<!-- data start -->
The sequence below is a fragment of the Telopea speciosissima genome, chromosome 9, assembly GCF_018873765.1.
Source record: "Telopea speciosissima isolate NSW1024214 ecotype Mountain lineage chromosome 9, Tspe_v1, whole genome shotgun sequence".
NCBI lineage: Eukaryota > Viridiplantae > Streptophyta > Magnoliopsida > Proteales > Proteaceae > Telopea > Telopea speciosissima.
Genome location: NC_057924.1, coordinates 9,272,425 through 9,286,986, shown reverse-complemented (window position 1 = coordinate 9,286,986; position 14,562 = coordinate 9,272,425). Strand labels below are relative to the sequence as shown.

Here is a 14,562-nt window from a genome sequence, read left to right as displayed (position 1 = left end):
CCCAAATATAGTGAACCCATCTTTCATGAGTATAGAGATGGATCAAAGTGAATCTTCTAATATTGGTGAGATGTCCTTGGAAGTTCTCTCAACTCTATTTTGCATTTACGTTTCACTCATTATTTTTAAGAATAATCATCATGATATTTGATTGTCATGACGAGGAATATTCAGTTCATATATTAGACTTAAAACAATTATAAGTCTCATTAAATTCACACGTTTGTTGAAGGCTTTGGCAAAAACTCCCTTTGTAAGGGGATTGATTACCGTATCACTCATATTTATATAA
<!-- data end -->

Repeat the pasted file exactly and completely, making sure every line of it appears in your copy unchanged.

The sequence below is a fragment of the Telopea speciosissima genome, chromosome 9, assembly GCF_018873765.1.
Source record: "Telopea speciosissima isolate NSW1024214 ecotype Mountain lineage chromosome 9, Tspe_v1, whole genome shotgun sequence".
NCBI lineage: Eukaryota > Viridiplantae > Streptophyta > Magnoliopsida > Proteales > Proteaceae > Telopea > Telopea speciosissima.
Genome location: NC_057924.1, coordinates 9,272,425 through 9,286,986, shown reverse-complemented (window position 1 = coordinate 9,286,986; position 14,562 = coordinate 9,272,425). Strand labels below are relative to the sequence as shown.

Here is a 14,562-nt window from a genome sequence, read left to right as displayed (position 1 = left end):
CCCAAATATAGTGAACCCATCTTTCATGAGTATAGAGATGGATCAAAGTGAATCTTCTAATATTGGTGAGATGTCCTTGGAAGTTCTCTCAACTCTATTTTGCATTTACGTTTCACTCATTATTTTTAAGAATAATCATCATGATATTTGATTGTCATGACGAGGAATATTCAGTTCATATATTAGACTTAAAACAATTATAAGTCTCATTAAATTCACACGTTTGTTGAAGGCTTTGGCAAAAACTCCCTTTGTAAGGGGATTGATTACCGTATCACTCATATTTATATAA